Brisbane Mum Of ‘Miracle’ Triplets Reveals Strict Routine: ‘Everything Is In Bulk’

For six years, Leonie Fitzgerald desired to have a child. The 46-year-old Brisbane mother currently has triplets who are nine months old, and she runs her home like a military installation. The days are planned out on a whiteboard to the hour, with every feed and sleep time noted. We are really strict about their schedule, she tells Essential Baby. Although we don’t tinker with that stuff, trying to adhere to it gives you anxiety. I confess, “I adore routine but other days I just want to sit there and do nothing.”

Leonie and Pete were given the shock of their life when their first ultrasound indicated one of the two embryos implanted had split and they were expecting triplets after six years of trying for a baby and four losses. The pregnancy was difficult, and Leonie spent almost six months in bed, requiring assistance merely to get to the bathroom. A C-section was scheduled for 33 weeks, but Leonie got a gu.t feeling the day before that she should go to the hospital. She began to suffer a sei.zure and passed out a few hours later while getting a heartbeat scan.

She explained, “Pete felt I was being electrocuted.” “Something wasn’t quite right, I told my spouse. ‘Why aren’t you doing anything?’ he yelled at the nurse, and that was the last I heard.” Leonie had pre-ec.lamsia, a rare but dea.dly i.llness in which high b.lood pressure causes convu.lsions, and she was put into a drug-induced c.oma before being rushed in for an emer.gency cae.sarean. The small girls weighed between 1190g and 1940g when they were delivered at 32 weeks. Their little hands were small enough to wrap around Leonie’s tiniest fingernail.

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The babies were in the hospital for seven weeks, during which Leonie and Pete claimed they attempted to learn as much as they could from the staff. They both admitted that they had no prior experience with newborns and that they were entirely unprepared. “It was bizarre since we didn’t even have their beds set up and didn’t know what we were supposed to be doing when we first got home,” she says. “We exchanged glances and said, ‘What are we meant to do now?’ I am typically quite planned in my life, but when they returned home, I had no plans. We didn’t have enough bottles to feed them, so we had to rely on the hospital’s disposable bottles. That worried me since I had no idea what I was meant to do other than feed them every four hours.”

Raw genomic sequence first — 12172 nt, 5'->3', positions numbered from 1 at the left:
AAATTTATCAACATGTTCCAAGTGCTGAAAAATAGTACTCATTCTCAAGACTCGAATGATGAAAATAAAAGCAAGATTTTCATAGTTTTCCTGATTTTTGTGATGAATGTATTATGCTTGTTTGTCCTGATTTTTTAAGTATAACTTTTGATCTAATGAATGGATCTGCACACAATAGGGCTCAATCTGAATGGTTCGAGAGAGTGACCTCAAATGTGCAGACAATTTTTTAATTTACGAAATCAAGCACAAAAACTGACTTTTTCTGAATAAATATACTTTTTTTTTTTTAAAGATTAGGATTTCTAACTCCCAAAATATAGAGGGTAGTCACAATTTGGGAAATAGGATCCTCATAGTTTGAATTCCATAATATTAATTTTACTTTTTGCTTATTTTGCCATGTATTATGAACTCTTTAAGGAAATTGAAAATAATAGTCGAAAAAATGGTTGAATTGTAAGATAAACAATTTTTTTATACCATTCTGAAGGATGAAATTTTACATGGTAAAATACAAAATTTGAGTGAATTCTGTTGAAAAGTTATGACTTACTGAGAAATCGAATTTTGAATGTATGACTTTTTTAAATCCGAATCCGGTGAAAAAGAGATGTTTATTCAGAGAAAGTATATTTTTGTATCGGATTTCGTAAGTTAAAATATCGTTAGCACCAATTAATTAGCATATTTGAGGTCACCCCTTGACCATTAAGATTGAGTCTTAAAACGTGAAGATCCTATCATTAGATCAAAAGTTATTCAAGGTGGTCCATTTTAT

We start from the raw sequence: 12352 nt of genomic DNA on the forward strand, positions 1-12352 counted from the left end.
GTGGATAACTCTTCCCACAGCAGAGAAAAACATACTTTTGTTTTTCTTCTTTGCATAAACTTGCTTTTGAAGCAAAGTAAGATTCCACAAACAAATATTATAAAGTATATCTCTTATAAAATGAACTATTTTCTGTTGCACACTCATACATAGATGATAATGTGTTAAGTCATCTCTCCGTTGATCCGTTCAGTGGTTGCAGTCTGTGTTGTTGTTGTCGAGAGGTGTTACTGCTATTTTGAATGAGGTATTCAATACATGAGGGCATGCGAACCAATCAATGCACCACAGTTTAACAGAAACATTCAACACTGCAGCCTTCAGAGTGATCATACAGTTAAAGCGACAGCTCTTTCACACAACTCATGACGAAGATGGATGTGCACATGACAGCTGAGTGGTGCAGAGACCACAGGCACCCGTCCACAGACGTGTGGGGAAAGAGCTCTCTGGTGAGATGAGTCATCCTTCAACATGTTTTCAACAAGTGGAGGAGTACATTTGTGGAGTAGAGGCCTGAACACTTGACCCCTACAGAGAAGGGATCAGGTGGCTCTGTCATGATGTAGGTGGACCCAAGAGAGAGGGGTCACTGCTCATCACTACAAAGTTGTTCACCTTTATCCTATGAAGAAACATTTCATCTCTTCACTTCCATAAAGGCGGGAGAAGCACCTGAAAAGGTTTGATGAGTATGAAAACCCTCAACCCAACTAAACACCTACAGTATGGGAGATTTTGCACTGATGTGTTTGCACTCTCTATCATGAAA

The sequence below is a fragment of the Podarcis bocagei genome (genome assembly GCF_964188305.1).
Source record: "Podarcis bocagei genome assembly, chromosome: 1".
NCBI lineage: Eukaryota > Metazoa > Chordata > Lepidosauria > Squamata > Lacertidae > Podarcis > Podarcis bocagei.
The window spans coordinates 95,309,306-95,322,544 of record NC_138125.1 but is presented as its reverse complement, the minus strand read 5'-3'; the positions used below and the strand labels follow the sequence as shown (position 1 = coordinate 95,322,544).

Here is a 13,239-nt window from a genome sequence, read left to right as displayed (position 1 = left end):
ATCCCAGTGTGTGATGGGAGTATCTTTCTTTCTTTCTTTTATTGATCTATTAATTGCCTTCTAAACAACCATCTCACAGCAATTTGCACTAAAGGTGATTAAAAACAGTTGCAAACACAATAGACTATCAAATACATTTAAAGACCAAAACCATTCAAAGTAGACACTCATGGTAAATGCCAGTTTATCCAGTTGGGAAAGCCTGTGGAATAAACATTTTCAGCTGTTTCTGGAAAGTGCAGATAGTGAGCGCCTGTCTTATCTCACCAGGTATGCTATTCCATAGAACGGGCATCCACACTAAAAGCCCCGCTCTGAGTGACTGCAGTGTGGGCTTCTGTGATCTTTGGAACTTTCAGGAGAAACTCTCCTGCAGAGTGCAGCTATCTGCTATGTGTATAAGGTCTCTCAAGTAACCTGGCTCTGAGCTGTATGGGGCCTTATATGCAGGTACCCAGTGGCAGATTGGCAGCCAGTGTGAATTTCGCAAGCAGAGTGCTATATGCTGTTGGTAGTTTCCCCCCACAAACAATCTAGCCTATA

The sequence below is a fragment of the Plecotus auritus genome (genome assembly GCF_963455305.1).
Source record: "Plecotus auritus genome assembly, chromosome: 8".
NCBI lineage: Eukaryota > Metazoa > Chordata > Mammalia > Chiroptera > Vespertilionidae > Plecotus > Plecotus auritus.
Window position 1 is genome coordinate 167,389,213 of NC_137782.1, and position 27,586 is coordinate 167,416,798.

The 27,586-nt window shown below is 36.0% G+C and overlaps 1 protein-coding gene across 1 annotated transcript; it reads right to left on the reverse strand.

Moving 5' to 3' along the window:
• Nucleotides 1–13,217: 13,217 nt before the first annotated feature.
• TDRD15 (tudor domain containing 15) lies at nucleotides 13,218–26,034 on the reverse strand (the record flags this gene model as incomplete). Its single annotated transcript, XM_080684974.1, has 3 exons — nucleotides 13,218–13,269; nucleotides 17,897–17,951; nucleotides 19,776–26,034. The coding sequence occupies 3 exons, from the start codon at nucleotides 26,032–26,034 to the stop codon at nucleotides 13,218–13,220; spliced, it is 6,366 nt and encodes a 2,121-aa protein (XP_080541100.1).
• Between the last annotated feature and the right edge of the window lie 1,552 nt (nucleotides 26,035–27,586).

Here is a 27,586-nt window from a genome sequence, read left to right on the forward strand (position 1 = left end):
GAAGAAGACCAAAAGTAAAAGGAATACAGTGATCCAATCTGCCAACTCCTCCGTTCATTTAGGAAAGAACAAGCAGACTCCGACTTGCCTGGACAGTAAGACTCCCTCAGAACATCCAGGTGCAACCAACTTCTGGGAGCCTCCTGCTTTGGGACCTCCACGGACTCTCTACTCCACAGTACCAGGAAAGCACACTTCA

When the infants got home, they were still little; the tiniest, Liliana, weighed just 2kg, and Leonie was afraid she’d b.reak them. Leonie was still healing from the delivery stress, so they hired a babysitter who still comes five days a week and relies on regular visitors from friends and relatives. She explained that having multiples requires them to be in a routine, and that the whiteboard facilitates this by “creating a procedure where everyone is on the same page who comes to help,” she added. They all subsist on frozen dinners, Leonie laughs, which are frequently brought over by friends and relatives.

“A buddy purchased a freezer for us and loaded it with food.” She claims that everything is purchased in quantity, and that she searches the internet for deals before rushing into stores to purchase the remaining stock. She chuckles as she says, “Everything is en masse.” “You don’t just buy one of anything when you need three.”

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When I go grocery shopping for diapers, I load up the cart. I seek bargains and return with two shopping carts. I thoroughly wipe down the shelf and inform the girl at the register that I’ve cleaned the shelf and will be returning from the car to acquire more. Leonie, who is also a company owner and shares their experience on Instagram, values her time.

She even got a three-baby pram, but she wouldn’t let on that she had triplets because she didn’t want others to notice and wanted to stop and chat to her about life with triplets. When they’re not operating their companies or caring for their children, Leonie and Pete take turns driving around Brisbane and the Gold Coast collecting donated milk from compassionate mothers.

“One day, I drove three hours during a storm scooping up breast milk from all around Brisbane, and I was worried I wouldn’t make it home to see the children,” she says. She stated she was in tears by the time she got to the last residence, and her companion handed her a bottle of wine.

Pete traveled to Toowoomba on another occasion to get milk from a woman, who subsequently handed him her chest freezer. She exclaims, “These women are incredibly selfless.” “They’re incredible. Some of us are pumping only to provide milk for our daughters. It makes me feel really blessed. I have a few frequent contributors with whom I communicate once a week.”

Article written by Baby Plumbing

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